United Farm Workers

 


EPA reconsidering toxic pesticide methyl iodide. Sign the petition today.

For the last 5 years, we've been tirelessly working to stop the use of methyl iodide, a cancer causing pesticide that scientists call, "one of the most toxic chemicals on earth." In March of 2010, the UFW even took legal action joining with other environmental groups.

Our hard work is paying off: The U.S. EPA has announced it will reconsider its decision to allow the use of this toxic pesticide. It has opened a public comment period on our legal action.

On May 12th, the day before the EPA's comment period closes, the UFW and our partners' goal is to turn in a petition with 200,000 signatures. We already have more than 40,000 signatures.

  • Won't you sign and help us reach our goal by clicking the grey submit button on the right?

The science is clear: This pesticide is too toxic to be used safely. But big ag wants it, and they are used to getting what they want.

As Cesar Chavez said, "Why do we allow farm workers to carry the burden of pesticides on their shoulders?"

Help us get rid of this toxin for once and for all. Sign our petition and urge the EPA and Administrator Lisa Jackson to do their jobs and protect the people.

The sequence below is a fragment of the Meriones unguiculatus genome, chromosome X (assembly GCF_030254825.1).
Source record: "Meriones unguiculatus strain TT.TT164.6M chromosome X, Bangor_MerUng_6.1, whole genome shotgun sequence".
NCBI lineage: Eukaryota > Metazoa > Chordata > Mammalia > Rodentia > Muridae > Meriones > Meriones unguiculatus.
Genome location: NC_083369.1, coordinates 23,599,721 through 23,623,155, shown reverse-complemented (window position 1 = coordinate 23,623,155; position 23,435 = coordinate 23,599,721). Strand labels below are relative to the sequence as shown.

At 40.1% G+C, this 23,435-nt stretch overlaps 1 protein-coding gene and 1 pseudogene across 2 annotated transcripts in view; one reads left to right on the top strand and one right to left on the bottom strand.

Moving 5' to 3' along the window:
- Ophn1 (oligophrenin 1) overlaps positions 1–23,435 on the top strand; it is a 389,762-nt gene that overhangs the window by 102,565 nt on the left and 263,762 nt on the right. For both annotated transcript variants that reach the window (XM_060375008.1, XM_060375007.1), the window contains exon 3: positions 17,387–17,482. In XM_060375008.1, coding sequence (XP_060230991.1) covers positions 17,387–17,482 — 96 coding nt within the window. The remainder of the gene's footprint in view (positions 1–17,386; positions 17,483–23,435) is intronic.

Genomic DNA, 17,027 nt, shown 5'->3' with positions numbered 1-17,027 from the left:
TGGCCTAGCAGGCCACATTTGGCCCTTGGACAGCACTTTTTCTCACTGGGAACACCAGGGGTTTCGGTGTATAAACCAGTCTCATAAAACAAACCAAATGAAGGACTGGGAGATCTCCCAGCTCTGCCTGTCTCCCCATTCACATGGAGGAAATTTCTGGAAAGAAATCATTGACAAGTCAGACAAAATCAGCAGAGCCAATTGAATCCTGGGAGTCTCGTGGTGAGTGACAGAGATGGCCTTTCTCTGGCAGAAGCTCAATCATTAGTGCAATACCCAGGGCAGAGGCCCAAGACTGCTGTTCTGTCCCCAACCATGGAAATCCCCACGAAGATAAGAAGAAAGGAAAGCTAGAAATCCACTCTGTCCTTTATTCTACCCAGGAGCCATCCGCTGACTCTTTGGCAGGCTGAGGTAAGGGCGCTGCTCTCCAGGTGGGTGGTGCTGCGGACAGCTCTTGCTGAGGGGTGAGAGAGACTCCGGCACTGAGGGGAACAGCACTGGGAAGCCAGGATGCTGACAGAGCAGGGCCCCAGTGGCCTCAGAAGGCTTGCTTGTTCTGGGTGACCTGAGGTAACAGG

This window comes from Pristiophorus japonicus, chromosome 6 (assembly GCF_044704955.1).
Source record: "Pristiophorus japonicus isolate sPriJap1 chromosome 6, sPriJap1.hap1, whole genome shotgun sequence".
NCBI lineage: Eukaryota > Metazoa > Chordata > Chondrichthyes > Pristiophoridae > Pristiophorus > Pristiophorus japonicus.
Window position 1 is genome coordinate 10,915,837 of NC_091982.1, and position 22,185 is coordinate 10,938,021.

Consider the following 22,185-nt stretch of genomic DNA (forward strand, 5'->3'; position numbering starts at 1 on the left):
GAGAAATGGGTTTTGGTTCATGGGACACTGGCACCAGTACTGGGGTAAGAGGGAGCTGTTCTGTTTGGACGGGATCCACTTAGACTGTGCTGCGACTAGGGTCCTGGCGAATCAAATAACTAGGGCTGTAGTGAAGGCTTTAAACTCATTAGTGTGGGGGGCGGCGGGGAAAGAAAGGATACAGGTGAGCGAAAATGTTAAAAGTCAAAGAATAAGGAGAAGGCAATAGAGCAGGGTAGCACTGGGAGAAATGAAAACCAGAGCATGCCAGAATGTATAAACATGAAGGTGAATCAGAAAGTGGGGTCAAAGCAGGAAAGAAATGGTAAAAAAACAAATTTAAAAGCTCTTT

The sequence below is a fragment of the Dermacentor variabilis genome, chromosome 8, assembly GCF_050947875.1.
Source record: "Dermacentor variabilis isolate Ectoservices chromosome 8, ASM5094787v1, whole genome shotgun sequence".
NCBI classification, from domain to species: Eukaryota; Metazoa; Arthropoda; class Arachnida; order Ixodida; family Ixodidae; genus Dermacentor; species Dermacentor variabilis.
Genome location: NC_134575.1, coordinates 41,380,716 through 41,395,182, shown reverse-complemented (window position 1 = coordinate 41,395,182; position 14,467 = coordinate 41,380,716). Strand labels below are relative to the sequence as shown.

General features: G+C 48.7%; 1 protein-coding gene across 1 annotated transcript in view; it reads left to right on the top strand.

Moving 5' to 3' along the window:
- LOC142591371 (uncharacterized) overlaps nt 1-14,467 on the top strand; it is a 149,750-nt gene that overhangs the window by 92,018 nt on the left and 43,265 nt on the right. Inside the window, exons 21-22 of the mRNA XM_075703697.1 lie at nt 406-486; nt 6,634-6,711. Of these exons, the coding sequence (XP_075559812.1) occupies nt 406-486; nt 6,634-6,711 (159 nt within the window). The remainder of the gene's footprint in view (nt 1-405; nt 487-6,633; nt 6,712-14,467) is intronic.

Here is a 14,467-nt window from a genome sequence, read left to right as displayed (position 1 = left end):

Si Se Puede!


Petition Language:

We urge you to follow the science on methyl iodide. We write in strong support of the petition to suspend and cancel all uses of methyl iodide (iodomethane) in the United States. Scientists across the country have studied and spoken: this chemical is too toxic to be used safely as a soil fumigant pesticide, and has no place in American agriculture.

Instead, we urge you to initiate a public process with USDA and President Obama to direct agricultural spending toward a green agricultural economy. Federal spending should support innovative farmers who grow food without reliance on toxic chemicals including synthetic fumigant pesticides, and scientists who document effective practices for fumigant-free farming. These farmers and researchers steward our natural resources and offer important engines for rural economic growth.